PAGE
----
Querrey – the heir apparent who took the back seat.

    SOMEONE PULL A LLOYD CARROLL AND INSULT QUERREY SO HE GOES FOR IT.

  • Dan Markowitz · June 7, 2016 at 3:50 pm

    I’ll try it at Newport when I see “Sam I am.” I’ll say, “Sam, you’re too nice a guy. What would you do if I threw this Coke in your face?” And then I’ll throw it in his face and see what he does.

    Well, maybe not, but the dilemma Qball’s in is he’s no. 37 which is still pretty darn good, but even reaching the 3rd round of a slam is a big deal for him and he basically never has a chance to knock off a big seed in a slam either. I remember a few years ago in Toronto, Sam was playing Djoko in the stadium and I was excited about the match. I thought Sam might just have a chance of knocking off Djoko. Now I’d never think that or have much interest in the match except for the fact that I like watching Sam zap his serve and forehand.

  • Dan Markowitz · June 7, 2016 at 3:53 pm

    Has anyone seen Sam ever get really mad? I mean I’ve seen Izzie lose it, but never Sam. It’s like having Gomer Pyle playing pro tennis.

  • Andrew Miller · June 7, 2016 at 4:17 pm

    No, never seen Sam upset. Just depressed. The guy must beat himself up.

    Someone call him a journeyman. Or say something like, “players with your number of titles usually make a slam QF. Are you good for this?”

    Or show him a video of his three setter in 2005 with Nadal in Cincinatti.

  • Scoop Malinowski · June 8, 2016 at 9:04 am

    Andrew: Lloyd Carroll has been notified to save Querrey’s career – Lloyd Carroll will take action at the USOpen -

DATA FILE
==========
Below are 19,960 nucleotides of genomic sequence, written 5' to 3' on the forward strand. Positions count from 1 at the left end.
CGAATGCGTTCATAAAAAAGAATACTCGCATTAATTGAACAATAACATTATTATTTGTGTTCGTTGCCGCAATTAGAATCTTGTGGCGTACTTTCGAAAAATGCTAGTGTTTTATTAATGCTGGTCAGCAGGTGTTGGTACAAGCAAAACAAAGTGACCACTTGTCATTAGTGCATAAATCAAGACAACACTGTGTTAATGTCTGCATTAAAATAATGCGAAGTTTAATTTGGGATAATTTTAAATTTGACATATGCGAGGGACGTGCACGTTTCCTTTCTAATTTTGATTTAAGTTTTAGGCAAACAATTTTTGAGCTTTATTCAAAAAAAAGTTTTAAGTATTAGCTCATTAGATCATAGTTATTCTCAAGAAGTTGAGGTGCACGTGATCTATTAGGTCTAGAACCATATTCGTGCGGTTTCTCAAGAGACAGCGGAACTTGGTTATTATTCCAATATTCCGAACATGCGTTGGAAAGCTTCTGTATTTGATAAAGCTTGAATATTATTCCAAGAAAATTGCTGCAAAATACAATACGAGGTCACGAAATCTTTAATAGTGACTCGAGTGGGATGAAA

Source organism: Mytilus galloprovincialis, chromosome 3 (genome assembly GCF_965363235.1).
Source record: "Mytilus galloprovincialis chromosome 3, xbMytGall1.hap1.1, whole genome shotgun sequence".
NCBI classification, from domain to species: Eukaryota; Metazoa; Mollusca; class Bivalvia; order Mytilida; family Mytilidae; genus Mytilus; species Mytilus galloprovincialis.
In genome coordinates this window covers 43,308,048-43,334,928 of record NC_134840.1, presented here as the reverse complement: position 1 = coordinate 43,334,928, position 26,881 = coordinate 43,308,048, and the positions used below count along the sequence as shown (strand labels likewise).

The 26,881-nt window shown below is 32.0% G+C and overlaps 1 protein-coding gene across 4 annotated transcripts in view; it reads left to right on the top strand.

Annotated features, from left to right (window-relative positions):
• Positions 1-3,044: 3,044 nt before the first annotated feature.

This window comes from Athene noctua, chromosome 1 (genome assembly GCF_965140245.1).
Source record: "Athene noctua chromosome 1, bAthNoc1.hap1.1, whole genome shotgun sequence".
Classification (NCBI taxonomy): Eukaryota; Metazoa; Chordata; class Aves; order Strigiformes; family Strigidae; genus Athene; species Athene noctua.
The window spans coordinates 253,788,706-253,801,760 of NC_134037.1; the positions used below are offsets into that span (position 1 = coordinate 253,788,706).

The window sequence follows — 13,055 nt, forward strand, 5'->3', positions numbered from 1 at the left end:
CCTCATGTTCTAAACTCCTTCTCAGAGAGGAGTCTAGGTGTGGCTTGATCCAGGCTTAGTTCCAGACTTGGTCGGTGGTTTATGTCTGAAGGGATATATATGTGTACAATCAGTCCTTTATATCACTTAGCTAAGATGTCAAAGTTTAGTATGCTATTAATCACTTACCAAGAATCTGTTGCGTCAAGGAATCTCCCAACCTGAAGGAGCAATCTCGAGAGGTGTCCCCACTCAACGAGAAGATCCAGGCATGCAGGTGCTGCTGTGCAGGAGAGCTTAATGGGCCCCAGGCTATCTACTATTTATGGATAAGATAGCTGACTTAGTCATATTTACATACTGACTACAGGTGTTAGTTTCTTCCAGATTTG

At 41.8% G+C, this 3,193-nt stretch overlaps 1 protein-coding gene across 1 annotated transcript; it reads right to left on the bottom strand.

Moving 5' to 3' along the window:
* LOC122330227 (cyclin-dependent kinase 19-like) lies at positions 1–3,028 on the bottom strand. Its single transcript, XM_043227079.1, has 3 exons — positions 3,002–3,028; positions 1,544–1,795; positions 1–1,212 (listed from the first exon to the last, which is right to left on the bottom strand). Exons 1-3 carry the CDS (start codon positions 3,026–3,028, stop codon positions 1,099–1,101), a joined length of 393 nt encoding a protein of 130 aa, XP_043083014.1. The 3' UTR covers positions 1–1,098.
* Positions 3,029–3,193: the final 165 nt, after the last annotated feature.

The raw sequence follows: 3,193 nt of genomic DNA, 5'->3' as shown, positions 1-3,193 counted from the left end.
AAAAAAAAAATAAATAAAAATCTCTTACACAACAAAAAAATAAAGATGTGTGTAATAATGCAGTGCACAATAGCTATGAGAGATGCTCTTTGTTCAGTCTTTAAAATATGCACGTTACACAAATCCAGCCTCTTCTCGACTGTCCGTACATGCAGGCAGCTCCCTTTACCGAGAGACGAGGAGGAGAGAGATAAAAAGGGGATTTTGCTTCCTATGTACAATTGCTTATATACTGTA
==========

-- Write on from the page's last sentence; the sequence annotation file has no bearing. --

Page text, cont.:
• Scoop Malinowski · June 8, 2016 at 9:06 am

    Dan: Querrey has flung his Babolat but I don’t think he’s ever gone over the edge – not his nature -

  • Scoop Malinowski · June 8, 2016 at 9:11 am

    Dan: Querrey once beat Berdych on US Open grandstand 62 62 62 – can’t think of any other big wins at a GS -

  • Andrew Miller · June 8, 2016 at 10:04 am

    Scoop-Activating Lloyd just saved Querrey from going down as a has been player. Thanks for saving Querrey’s professional tennis legacy.

  • Dan Markowitz · June 8, 2016 at 10:25 am

    Really, except Roddick, who could be a real SOB, and Fish and Blake who had nasty streaks to them, who’s been a real schmuck among American players in the last 25 years. Yes, you’d have to start with Tarango, who was a jerk.

    But all the rest of the guys from Ginepri to Spadea to Kendricks to certainly Qball and Izzie, maybe they don’t have enough chutzpah, they don’t like to rock the boat enough or didn’t believe in their talents enough. Face it, in tennis, you’ve got to be a bit of hardass to make it whether you’re Agassi, Courier. Federer or Rafa.

    Chang and Sampras didn’t really have the jerk factor, but Sampras learned it by the end.

  • Scoop Malinowski · June 8, 2016 at 10:52 am

    Andrew: After Lloyd Carroll works his magic Querrey will be top ten and a major title threat – Just like Fish if not even better :)

  • Scoop Malinowski · June 8, 2016 at 10:53 am

    Dan: Tarango is one of the best coolest dudes in tennis – GREAT GUY -

  • Andrew Miller · June 8, 2016 at 12:48 pm

    Scoop, favorite thing is when players with potential meet it.

  • Scoop Malinowski · June 8, 2016 at 3:25 pm